Brian Jones replaces Nicholas Bellantoni as state archeologist
Dr. Brian D. Jones has been named the new Connecticut State Archaeologist effective July 18. He replaces retiring State Archaeologist Dr. Nicholas Bellantoni, who held the position since 1987.
The Connecticut State Archaeologist heads the Connecticut Office of State Archaeology (OSA) as mandated in Connecticut state statutes. Dr. Jones’s responsibilities include cultural resource preservation and reviews of economic development proposals to assist municipal governments, responding to land manager and general public inquiries, state-wide site visits and field reviews, and more.
When Bellantoni was state archeologist, he was in Milford a number of times. For example, he was involved when residents and officials were researching the burial location of a group of Revolutionary soldiers buried here.
“We are very excited to have Brian Jones come onboard as the next state archaeologist,” Bellantoni said. “He has a true understanding of the many roles a state archaeologist must perform and has the background experience in Connecticut archaeology and preservation that he can apply to the position. We have every confidence he will do a marvelous job.”
Jones has been working in the archaeology field for over 24 years, most recently as Senior Archaeologist with Archaeological and Historical Services, Inc. in Storrs. He received his undergraduate degree in anthropology at Oberlin College in 1986. After living and traveling in Southeast Asia, he studied European prehistory at the University of Cologne, Germany. He returned to the U.S. in 1992 to complete his Ph.D. at UConn, Storrs.
Jones was the Supervisor of Field Archaeology at the Mashantucket Pequot Reservation between 1998 and 2004, after which he worked at Archaeological and Historical Services. In 2008, he took the position of Associate Director of UMass Archaeological Services in Amherst. He has also taught as an adjunct in the Anthropology Department at UConn since 2004. His primary research focus is the archaeology of northeastern Native American cultures. His dissertation explored human adaptation to the changing climate at the end of the last Ice Age. He is also experienced in geoarchaeology (the relationship of archaeology to landscape and soil formation processes) and stone tool analysis.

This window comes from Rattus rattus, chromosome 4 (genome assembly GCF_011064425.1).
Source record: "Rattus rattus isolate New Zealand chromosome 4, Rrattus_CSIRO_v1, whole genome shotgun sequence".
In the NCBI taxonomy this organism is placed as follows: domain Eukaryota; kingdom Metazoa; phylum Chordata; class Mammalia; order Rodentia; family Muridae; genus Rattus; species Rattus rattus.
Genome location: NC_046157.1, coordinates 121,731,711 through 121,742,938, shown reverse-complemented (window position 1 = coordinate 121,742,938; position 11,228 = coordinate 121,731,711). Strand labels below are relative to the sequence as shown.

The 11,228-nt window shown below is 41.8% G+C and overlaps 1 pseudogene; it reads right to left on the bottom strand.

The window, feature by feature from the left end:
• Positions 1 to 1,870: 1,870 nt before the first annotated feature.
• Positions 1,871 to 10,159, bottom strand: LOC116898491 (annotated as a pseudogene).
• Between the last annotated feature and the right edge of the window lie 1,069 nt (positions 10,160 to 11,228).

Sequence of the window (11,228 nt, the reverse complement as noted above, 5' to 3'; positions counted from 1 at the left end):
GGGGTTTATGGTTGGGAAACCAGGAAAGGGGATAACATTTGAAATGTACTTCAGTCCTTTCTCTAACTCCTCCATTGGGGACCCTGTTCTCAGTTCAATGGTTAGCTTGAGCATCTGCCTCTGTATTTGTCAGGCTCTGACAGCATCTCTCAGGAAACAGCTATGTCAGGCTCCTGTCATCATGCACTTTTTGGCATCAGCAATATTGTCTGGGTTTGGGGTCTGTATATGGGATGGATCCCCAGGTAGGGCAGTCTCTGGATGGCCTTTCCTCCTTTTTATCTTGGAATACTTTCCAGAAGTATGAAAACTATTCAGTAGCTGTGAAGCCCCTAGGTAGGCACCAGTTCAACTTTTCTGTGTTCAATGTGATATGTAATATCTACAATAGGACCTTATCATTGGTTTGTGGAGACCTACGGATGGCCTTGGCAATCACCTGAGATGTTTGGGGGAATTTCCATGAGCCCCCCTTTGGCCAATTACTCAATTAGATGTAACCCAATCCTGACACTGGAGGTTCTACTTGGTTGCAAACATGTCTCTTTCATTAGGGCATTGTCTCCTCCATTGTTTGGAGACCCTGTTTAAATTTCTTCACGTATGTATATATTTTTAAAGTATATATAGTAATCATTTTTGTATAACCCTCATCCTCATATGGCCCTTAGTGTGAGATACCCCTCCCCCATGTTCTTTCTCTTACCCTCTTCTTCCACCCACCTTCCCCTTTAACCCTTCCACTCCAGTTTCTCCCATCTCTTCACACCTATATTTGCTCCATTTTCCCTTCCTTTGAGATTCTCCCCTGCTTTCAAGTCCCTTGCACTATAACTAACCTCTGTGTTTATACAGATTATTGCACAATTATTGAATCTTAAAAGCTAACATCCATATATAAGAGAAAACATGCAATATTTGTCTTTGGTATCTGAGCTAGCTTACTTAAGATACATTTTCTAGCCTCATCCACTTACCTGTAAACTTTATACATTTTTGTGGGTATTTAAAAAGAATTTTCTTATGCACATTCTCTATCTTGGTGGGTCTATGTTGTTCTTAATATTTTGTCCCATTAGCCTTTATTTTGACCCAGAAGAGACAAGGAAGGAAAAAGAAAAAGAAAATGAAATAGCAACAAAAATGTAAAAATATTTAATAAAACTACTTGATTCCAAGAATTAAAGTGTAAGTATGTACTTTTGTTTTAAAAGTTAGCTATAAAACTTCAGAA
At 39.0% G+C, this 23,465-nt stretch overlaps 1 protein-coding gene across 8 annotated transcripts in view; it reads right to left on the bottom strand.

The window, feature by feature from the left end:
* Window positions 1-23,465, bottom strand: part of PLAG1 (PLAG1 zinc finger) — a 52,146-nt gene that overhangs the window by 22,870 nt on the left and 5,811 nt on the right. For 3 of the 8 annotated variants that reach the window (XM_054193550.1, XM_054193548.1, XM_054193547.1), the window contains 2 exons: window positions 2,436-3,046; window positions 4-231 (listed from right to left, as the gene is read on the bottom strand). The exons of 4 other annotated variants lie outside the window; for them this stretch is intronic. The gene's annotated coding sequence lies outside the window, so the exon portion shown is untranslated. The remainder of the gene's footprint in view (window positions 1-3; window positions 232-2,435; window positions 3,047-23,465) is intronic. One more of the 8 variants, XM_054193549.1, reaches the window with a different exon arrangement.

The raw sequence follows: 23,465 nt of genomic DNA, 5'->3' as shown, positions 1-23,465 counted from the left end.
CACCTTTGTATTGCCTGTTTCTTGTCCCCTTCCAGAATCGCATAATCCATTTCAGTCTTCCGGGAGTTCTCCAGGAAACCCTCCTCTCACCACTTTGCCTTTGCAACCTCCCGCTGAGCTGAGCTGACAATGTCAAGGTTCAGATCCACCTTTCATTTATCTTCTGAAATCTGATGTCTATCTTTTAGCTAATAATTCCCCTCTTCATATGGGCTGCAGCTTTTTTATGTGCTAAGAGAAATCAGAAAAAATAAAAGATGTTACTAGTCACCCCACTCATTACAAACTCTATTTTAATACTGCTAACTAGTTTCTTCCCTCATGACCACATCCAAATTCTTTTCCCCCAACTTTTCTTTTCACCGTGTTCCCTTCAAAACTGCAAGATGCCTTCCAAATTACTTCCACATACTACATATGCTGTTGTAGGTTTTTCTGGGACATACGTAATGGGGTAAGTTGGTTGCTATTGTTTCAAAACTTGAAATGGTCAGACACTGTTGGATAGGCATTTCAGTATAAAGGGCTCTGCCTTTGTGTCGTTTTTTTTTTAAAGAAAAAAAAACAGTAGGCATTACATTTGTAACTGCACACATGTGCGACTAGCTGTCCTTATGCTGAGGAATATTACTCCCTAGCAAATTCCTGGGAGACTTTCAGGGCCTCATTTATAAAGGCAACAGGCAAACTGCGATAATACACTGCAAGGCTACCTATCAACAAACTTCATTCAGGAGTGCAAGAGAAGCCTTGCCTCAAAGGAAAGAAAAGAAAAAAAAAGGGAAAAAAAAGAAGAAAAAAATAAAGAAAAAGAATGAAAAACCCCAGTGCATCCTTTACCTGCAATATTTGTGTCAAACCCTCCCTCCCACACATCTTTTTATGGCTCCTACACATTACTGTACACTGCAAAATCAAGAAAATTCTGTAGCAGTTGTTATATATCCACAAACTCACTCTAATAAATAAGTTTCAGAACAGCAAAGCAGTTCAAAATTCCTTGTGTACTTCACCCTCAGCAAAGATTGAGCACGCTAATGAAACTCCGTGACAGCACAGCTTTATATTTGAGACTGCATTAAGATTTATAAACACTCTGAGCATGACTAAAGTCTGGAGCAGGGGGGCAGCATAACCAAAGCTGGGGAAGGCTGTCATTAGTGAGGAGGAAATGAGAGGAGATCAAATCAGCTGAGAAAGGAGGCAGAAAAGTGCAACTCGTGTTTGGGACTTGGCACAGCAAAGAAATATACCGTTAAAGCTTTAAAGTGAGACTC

“I’m really looking forward to being Connecticut’s next State Archaeologist. It’s a job I feel I’ve been preparing for since I started graduate school at UConn back in 1992,” Jones said. “While the position has many interesting responsibilities, what I look forward to most is working closely with the public and continuing to raise awareness about the importance of Connecticut’s ancient and historic past. The traces of people’s lives are abundant beneath our feet, but they are fragile, and the only way to guarantee their preservation is through sincere public interest.”
Bellantoni will continue with the Office of State Archeology through August to assist the State Archaeologist transition. “It has been a true honor and privilege to serve the museum, university and the people of Connecticut during my tenure as State Archaeologist,” Bellantoni said. “The experience has enriched my life more than I can possibly relate, and the many friendships we have cultivated will never be forgotten.”